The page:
Feb 18, 2014 11:51:06 GMT @moore said:Gota big thumbs up for the ingenuity
Hi APB. Don’t think so, that would still be on the ‘closed’ side until the ‘stat opened, wouldn’t it? I might try drilling a hole in a spare ‘stat, anecdotal online evidence seems to suggest that works…!
Cheers for the tip Sonus! I’m almost (!) there with it now, will bear that in mind if I ever need to do another though!
If you were still struggling with belts and pulleys I was gonna offer to help as I have a couple of good industrial transmission component suppliers, but you seem to have gotten there.
That blower bracket is gonna look lovely when it's all polished up
Thanks Mr. S! Actually, if you do know a good belt supplier that would be useful! I’ve been finding out that although a company lists something on their website it doesn’t always mean they have one or can even get one. Grr…
Can you not chop a section out of the bracket to allow the vac advance unit a bit more room to turn? Assuming that is where the problem lies? If the timing is set statically then its unlikely you'd need to move it more than say 10 degrees in either direction from there. Or run without the vac advance fitted?
Yup, I could, and that’s exactly where the issue is. I’m hoping that as you say, I won’t need to move the dizzy too much but what with my recent forays into diesel and new-fangled EFI it’s been sooooo long since I’ve had to twist a dizzy I’ve rather forgotten how much is likely to be needed!
I think ultimately given that blowers have ‘specific’ dizzy requirements and all the bad things I’ve read about the stock Lucas system I’ll look into some sort of stand-alone distributor-less setup like on your Herald.
Cheers Fella! Much appreciated.
Back in the garage, I’ve got this far cutting my bracket. Don’t want to go too much further until I’ve actually got the belt I need in my hands…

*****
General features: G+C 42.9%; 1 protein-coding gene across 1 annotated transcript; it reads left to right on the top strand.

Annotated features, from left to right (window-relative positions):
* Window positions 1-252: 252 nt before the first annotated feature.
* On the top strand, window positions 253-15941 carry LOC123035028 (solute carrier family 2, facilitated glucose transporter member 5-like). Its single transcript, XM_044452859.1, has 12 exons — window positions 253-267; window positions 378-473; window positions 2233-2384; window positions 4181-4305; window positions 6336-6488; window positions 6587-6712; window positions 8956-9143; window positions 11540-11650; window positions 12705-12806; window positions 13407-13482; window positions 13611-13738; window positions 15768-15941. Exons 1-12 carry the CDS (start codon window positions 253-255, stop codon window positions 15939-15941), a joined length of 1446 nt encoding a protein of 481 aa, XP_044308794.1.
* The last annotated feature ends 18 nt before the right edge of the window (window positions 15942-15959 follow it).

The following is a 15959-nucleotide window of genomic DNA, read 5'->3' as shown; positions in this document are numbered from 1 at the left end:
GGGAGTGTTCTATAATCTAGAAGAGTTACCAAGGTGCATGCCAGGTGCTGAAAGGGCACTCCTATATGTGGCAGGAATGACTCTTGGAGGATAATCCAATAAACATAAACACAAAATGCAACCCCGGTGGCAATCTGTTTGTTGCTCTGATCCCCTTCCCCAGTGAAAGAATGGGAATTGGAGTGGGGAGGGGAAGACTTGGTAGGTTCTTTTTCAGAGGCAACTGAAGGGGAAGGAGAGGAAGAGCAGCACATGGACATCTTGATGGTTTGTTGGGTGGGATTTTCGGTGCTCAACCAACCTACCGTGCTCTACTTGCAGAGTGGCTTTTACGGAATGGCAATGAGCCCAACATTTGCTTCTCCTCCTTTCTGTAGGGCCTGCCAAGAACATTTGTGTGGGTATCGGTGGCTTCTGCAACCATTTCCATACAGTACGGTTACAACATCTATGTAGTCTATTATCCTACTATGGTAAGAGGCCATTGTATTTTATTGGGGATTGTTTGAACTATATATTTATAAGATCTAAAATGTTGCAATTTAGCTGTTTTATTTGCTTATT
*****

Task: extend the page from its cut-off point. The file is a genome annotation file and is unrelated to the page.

No shortage of other jobs to be getting on with though! I while ago I started thinking about finally filling in some of the many, many gaps that remain in the ‘erald’s panels. Here’s a very rough guide to where the bumps are on an LT77 bellhousing.
And here’s how that might be accommodated in sheet steel.
The same bit, in the car. You’ll notice it ‘steps back’ a couple of inches – this is to allow enough space behind the heads to let the engine lean back when being lifted in and out.
And this’ll be a clearance template for the ‘box itself. Funny shaped things, these; they don’t get any narrower as you go back…
A while back, to save time (or so I thought) I ordered a load on panels cut to size from 1mm mild steel, for area like this. Didn’t realise until much later that it’s actually nearer 1.2. Not much you’d think (and I guess I’ve got more metal for my money) but the downside is it weighs a load more and is much harder to work with than the 1mm I’ve been using thus far. Here’s me trying to wrestle the tunnel section into shape…
Beginning to get there. This is going to be one big tunnel, although it won’t be quite as long as this.
My plan is to keep the interior as standard looking as possible (I’d got hold of a stock Herald gaiter with this in mind) but to be honest, I’m not going to be fooling anyone!
Folded out the lower edges that attach to the chassis rails. Although the removable nature of the standard Herald’s tunnel is a boon for easy access, I’m electing to weld mine on in the interests of keeping sound and fumes to a minimum. Hope I don’t come to regret this…
These bits of cardboard represent the individual panels that will make up the bellhousing cover.
This side is fairly straightforward…
…this one’s going to be a little more awkward because of the no-parallel angles in the middle panel, needed to get around the starter motor.
This might be ambitious with all the angles involved, but I’m going to try and make this in one bit. I’m struggling to cut this with my trusty old Gilbow shears, but happily the previous recipient of the “Bloody Useless Tool of the Day” award proved its mettle (pun intended) here. Next step, trying to fold it up accurately!